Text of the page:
By early April, the Bureau of Ocean Energy Management, Regulation and Enforcement (BOEM) had approved 11 deepwater drilling permits. Since then, approvals for new permits have seemingly dried up.
That’s not necessarily the fault of BOEM. Several operators have submitted new exploration plans and applications for permits that have been returned to the operators for additional information, and they must be revised and resubmitted. At presstime, however, few if any of the operators that received the 11 permits have started drilling wells.
As a result, at the end of April the Gulf of Mexico working rig count was about at the same level as it was at the end of February. On April 30, there were eight semisubmersibles and five drillships working in the U.S. Gulf compared with seven semis and three drillships at the end of February. The number of working jackups on April 30 was 29 compared with 32 at the end of February.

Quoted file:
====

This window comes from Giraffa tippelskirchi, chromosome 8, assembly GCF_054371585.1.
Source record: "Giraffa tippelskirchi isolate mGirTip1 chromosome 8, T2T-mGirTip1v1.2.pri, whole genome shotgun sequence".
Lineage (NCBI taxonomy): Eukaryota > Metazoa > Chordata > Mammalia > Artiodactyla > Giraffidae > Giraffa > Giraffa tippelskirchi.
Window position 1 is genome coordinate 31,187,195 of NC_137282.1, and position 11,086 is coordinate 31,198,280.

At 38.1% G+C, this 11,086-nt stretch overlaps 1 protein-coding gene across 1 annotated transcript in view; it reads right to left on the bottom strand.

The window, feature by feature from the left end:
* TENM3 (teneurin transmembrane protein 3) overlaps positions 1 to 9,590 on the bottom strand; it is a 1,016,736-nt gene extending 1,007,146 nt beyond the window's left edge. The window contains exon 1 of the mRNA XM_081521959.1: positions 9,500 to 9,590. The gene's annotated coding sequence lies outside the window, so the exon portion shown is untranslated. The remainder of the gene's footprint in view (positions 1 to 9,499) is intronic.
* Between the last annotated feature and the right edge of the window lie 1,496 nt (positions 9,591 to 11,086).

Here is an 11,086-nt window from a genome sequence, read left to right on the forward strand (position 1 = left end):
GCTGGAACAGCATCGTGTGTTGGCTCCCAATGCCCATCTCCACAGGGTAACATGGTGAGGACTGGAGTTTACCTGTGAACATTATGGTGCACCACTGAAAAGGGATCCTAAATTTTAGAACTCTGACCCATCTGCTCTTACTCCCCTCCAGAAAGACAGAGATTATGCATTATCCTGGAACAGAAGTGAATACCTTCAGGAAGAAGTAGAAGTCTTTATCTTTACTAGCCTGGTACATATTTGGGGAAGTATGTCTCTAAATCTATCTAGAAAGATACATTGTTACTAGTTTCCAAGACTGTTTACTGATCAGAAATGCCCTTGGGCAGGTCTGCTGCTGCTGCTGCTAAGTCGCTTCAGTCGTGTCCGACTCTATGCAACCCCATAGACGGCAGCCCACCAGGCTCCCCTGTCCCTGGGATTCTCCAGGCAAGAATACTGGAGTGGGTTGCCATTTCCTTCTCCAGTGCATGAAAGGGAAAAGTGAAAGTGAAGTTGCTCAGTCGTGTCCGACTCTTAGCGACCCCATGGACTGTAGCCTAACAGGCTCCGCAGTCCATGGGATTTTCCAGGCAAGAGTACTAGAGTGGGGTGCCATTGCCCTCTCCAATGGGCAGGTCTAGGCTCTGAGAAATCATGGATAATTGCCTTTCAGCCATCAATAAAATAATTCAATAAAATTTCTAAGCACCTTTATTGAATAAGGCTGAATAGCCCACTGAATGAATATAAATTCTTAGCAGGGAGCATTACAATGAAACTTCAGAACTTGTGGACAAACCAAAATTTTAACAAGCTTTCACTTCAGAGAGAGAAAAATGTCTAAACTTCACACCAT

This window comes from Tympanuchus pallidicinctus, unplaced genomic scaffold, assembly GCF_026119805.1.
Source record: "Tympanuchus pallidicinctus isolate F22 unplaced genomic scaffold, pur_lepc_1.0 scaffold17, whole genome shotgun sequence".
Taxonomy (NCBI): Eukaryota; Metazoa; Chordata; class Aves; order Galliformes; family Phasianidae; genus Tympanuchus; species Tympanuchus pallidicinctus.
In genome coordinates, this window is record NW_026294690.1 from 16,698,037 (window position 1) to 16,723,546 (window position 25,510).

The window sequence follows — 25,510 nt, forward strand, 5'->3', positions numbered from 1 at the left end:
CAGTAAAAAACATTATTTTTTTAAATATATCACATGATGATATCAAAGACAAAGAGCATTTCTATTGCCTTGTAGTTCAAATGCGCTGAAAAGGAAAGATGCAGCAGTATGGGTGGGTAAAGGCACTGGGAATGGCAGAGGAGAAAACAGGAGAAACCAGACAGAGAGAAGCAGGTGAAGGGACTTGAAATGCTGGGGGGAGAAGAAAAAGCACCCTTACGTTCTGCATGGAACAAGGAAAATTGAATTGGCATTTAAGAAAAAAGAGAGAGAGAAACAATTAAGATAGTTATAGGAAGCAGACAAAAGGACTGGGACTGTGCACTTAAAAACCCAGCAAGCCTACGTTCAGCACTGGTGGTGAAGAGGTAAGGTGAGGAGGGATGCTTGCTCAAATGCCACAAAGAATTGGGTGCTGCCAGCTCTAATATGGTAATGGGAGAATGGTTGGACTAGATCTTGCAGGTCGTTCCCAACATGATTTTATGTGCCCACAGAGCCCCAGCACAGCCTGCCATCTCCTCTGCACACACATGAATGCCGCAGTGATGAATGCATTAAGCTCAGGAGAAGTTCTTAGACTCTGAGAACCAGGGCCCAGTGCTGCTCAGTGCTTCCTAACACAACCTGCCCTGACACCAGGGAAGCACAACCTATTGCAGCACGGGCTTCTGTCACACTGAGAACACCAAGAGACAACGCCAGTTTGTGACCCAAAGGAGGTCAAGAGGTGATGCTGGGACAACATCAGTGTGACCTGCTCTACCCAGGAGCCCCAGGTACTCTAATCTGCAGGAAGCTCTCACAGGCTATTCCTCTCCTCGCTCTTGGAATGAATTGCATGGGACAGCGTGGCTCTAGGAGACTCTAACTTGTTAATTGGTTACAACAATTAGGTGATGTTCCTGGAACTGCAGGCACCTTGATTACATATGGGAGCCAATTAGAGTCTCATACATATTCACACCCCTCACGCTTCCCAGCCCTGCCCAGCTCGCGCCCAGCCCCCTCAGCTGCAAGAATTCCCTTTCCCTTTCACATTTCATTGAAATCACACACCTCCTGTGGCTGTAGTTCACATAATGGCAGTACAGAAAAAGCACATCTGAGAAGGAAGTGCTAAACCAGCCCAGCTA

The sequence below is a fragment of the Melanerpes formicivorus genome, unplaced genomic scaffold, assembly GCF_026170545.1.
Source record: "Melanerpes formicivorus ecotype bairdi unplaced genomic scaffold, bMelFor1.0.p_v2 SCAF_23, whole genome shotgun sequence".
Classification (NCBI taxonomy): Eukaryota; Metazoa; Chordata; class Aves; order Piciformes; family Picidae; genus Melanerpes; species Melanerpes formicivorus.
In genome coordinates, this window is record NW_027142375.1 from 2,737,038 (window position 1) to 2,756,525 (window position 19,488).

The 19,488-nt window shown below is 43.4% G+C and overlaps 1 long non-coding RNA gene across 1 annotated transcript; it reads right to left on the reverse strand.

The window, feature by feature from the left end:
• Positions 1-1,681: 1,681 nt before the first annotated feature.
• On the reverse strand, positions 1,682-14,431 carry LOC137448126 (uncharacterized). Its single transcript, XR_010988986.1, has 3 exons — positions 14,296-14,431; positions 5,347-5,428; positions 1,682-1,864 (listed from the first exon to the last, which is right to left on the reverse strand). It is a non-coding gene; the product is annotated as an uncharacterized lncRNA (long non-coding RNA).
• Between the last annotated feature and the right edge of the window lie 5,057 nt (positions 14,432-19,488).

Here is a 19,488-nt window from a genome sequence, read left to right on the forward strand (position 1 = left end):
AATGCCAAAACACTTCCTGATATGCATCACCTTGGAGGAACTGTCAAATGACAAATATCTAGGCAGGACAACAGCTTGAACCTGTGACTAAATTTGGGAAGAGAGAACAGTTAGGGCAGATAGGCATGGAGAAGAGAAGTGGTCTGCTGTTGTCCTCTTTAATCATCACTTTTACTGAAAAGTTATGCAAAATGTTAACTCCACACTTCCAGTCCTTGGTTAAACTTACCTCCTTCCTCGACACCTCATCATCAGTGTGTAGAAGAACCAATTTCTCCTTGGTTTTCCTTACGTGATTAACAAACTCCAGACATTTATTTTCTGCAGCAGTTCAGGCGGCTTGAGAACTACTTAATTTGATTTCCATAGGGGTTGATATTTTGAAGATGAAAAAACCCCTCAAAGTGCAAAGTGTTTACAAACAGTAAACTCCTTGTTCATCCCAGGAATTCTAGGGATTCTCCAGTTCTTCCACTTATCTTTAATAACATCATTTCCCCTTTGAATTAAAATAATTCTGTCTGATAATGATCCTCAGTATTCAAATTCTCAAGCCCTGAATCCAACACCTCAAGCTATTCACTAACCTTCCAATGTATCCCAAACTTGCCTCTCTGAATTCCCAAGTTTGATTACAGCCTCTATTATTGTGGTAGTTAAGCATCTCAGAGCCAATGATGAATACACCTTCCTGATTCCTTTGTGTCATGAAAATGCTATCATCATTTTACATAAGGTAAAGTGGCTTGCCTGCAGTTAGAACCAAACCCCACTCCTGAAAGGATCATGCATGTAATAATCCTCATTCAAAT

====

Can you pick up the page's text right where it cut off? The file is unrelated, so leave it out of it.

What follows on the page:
The continued weakness in the rig markethad little effect on the offshore service vessel market in April. That’s because OSV demand was already weak. There was some positive news, however, with a small improvement in rates and utilization for some vessel classes including large supply vessels, which broke the $10,000 per day average rate mark.
But more improvement in rates and utilization isn’t expected anytime soon. One vessel owner who had several warm-stacked boats available for immediate work said his company was able to push day rates for 240-foot DP-2 units to over $14,000 per day during April. But when other boat owners caught on, they began reactivating a few of their cold-stacked units, which drove average day rates back down to around $10,000.
To lessen the blow from the weak U.S. Gulf OSV market, some operators are continuing to relocate vessels to international markets.